October 18, 2021

An encyclopedia (), formerly also from French: Encyclopédie (from ancient Greek ἐγκύκλια παιδεία enkýklia paideía, German, circle of sciences and arts, which every free Greek had to practice in his youth before he entered civil life or devoted himself to a special study ', see Paideia), is a particularly comprehensive reference work. The term encyclopedia is intended to indicate detail or a wide range of topics, as for example in the case of a person who is said to have encyclopedic knowledge. A summary of all knowledge is presented. The encyclopedia is therefore an overview arrangement of the knowledge of a certain time and a certain space, which shows connections. In addition, such works are referred to as specialist encyclopedias that only deal with a single subject or subject area. The meaning of the term encyclopedia is fluid; Encyclopedias stood between textbooks on the one hand and dictionaries on the other. The Naturalis historia from the first century AD is considered to be the oldest completely preserved encyclopedia. Above all, the great French Encyclopédie (1751–1780) established the term “encyclopedia” for a non-fiction dictionary. Because of their alphabetical order, encyclopedias are often referred to as lexicons. The current form of the reference work has mainly developed since the 18th century; it is a comprehensive non-fiction dictionary on all subjects for a broad readership. In the 19th century, the typical neutral, factual style was added. The encyclopaedias were structured more clearly and contained new texts, not simply adopting older (foreign) works. For a long time, one of the best-known examples in the German-speaking world was the Brockhaus Encyclopedia (from 1808), in English the Encyclopaedia Britannica (from 1768). Since the 1980s, encyclopedias have also been offered in digital form, on CD-ROM and on the Internet. In some cases it is a continuation of older works, in some cases new projects. Microsoft Encarta, first published on CD-ROM in 1993, was a particular success. Wikipedia, founded in 2001, developed into the largest Internet encyclopedia.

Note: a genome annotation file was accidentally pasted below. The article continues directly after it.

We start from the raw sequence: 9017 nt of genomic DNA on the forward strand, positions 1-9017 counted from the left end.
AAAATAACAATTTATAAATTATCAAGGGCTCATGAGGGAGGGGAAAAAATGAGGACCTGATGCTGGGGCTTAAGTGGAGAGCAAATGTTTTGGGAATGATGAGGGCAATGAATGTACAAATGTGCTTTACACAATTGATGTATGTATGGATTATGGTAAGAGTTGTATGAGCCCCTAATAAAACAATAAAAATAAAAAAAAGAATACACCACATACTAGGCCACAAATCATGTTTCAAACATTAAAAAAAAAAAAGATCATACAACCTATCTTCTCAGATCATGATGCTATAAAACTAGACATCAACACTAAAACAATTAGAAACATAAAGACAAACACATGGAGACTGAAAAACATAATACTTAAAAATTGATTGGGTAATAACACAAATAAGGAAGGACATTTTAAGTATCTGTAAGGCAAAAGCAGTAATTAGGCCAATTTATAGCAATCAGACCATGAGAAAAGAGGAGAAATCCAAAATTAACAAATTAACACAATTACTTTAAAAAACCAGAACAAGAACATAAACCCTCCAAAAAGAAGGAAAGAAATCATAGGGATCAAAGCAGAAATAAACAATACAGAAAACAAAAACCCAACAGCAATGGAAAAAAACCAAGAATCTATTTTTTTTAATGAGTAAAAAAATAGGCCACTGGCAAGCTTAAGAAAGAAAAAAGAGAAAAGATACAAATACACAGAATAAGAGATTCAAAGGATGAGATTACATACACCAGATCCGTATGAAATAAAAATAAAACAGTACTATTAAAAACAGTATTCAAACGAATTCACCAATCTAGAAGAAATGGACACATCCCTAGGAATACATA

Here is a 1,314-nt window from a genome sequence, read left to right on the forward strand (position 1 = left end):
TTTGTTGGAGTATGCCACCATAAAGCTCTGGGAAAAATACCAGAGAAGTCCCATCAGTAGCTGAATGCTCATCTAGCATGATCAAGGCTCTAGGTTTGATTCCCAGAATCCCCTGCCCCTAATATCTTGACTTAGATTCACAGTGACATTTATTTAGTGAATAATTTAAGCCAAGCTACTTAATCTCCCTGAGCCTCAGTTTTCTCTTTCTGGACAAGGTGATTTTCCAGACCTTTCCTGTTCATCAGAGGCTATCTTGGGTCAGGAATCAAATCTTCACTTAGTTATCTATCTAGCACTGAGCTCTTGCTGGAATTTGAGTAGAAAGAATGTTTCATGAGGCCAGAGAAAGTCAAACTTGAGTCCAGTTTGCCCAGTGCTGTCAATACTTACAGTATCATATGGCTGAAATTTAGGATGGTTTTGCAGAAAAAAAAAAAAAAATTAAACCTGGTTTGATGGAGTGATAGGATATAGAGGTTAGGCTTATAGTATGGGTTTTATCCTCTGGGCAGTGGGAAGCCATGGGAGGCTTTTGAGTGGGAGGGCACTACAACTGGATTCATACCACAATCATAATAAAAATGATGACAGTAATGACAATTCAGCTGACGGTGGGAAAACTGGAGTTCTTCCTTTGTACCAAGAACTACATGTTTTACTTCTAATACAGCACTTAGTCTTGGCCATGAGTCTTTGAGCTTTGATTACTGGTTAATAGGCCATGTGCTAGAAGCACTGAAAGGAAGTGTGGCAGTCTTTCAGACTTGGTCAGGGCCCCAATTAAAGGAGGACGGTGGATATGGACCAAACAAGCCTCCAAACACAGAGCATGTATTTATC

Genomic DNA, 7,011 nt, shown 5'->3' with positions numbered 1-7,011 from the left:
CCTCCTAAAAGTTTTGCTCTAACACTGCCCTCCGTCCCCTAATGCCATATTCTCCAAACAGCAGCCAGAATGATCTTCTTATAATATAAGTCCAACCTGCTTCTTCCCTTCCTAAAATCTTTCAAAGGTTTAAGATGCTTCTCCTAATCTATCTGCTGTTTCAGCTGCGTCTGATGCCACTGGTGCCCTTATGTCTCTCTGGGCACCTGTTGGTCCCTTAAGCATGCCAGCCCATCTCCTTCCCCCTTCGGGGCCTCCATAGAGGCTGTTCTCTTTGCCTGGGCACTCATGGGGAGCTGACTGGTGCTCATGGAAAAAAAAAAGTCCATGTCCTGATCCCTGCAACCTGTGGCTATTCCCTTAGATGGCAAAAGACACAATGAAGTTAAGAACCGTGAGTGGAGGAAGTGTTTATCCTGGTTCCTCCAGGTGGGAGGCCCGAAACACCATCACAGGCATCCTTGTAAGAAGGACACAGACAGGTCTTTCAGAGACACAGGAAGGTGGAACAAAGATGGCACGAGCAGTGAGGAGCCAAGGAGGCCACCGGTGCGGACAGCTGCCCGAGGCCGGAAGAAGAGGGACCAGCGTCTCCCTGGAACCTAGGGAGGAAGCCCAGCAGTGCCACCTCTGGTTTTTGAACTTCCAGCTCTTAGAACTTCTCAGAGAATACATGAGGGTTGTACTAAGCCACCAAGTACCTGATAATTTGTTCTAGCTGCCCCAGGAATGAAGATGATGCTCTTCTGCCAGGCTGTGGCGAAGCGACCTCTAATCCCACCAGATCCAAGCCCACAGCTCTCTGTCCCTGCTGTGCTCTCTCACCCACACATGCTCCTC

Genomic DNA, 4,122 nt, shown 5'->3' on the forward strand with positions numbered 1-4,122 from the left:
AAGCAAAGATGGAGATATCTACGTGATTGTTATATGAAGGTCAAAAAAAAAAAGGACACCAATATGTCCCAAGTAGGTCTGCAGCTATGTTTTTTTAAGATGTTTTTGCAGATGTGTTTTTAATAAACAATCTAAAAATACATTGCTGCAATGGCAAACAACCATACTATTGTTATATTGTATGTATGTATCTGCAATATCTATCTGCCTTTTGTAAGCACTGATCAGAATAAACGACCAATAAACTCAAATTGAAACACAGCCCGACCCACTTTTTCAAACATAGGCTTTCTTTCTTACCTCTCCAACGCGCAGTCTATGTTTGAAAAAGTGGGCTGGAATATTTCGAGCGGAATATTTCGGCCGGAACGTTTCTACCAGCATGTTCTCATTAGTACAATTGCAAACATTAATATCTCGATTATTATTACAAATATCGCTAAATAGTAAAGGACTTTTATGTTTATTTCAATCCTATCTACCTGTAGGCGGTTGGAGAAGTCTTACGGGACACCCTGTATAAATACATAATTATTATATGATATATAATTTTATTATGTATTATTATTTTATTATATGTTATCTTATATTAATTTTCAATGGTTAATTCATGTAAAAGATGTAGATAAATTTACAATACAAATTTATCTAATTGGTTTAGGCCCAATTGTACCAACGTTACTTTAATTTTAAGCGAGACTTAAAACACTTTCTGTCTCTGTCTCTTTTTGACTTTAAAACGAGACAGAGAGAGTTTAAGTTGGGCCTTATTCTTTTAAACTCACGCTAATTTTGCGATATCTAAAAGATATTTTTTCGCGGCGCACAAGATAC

The ancient historian Aude Doody called the encyclopedia a genre that is difficult to define. Encyclopedism is the pursuit of universal knowledge or the sum total of general knowledge (of a particular culture). Specifically, the encyclopedia is a book "that either collects and organizes the entire set of general knowledge or an exhaustive spectrum of material on a specialist subject." The encyclopedia claims to provide easy access to information about everything that the individual has about his world For the self-image of encyclopedias, the forewords of the works are often evaluated. In the 18th and especially 19th centuries, they emphasized that they summarize knowledge, and not for professionals, but for a wider audience. In the foreword of Brockhaus, for example, it says in 1809: The library scholar and encyclopedia expert Robert Collison wrote around 1970 for the Encyclopaedia Britannica as an introduction to the corresponding Macropaedia article:

Development to the modern term

The modern term "encyclopedia" is made up of two Greek words: ἐγκύκλιος enkýklios, going around in a circle, also: comprehensive, general, as well as παιδεία paideía, education or teaching. The resulting ἐγκύκλιος παιδεία referred to the "choral education", so originally meant the musical training of young free-born Greeks in the theater choir. There was a binding list of the subjects taught in the Greek

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